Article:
Design the second sample for the thieving by employees. Use clusters. Cluster by jurisdiction of land management office. Take maybe 40% of trailheads known to produce the greatest number of $5 payments. Have research team tally envelopes for half of these.

Have respective land management office tally other half using their usual and customary practice. Test for significance in the difference. If after testing there is sufficient evidence to conclude that thieving by employees does occur, consider purposefully relying on the Hawthorne effect.

Comment by Vincent Granville on July 11, 2013 at 11:19am

A reader wrote:

The first and biggest obstacle I see (with the current situation) is there is not enough data to determine if there is a problem that needs to be addressed. 

If it's a box that collects the money... and the only way to know how much is in the box is for someone to remove the money and enter the information into a database, etc... then you will never know with complete certainty what 100% should be. 

EXAMPLE: Someone will enter $100 collected from Trail ABC on 7/11/13 into a database. But there is no way to know if that was originally $200 and someone (anyone - thief or employee) took $100.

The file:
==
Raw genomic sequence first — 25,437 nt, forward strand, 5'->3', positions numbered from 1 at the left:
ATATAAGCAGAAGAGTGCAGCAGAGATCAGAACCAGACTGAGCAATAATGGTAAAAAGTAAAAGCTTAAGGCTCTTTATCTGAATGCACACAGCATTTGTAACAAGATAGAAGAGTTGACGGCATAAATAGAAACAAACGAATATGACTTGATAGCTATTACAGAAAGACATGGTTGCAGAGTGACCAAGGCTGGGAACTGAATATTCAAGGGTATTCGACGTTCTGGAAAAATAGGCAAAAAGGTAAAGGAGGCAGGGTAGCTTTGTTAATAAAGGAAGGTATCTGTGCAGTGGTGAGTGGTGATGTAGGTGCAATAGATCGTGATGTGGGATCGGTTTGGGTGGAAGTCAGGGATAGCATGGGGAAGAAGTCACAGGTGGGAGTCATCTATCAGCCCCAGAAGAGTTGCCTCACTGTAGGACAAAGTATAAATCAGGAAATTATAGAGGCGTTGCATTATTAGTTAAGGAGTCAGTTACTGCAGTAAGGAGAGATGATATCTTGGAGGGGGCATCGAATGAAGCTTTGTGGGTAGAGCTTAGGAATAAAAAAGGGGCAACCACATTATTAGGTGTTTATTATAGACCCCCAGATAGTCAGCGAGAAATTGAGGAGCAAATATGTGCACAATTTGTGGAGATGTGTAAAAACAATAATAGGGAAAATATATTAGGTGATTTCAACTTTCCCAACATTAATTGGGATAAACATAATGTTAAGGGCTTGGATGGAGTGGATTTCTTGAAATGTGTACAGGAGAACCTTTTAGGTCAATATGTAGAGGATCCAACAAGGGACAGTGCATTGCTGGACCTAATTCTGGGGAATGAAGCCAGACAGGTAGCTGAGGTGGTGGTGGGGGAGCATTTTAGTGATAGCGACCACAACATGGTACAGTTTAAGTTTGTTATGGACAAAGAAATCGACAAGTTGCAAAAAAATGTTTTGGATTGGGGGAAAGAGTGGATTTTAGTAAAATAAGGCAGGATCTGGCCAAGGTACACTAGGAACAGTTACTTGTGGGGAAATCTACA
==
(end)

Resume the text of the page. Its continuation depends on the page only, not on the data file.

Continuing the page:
If you can't know what 100% is... then you'll never know if you have a problem. 

Here's my answer

I disagree with your point of view. If you collect payment data (e.g. weekly collected funds broken down by collector ID, day and hike #) you will then be able to see variations that can not be explained by chance alone, if there is more than a small amount of fraud. 

Comment by Greg Dolniak on July 10, 2013 at 7:16pm

Solution No. 1:

Pay by sending a SMS message.  At the same time you can make the hikers register themselves, so in case of emergency, police/fire department would have a general idea who is out there and where is going.  Something in the form:

"2 people from 12345 to 12346"

In this simple message you would register: telephone number (implicitly), time and date (implicitly), number of people in the party, where they start the hike (12345 would mean the trailhead), where they're going (12346 would mean trailhead destination).  For sending the message, $5.00 would be deducted from their account.

As for the benefits for the data scientists... well, need not to say ;-)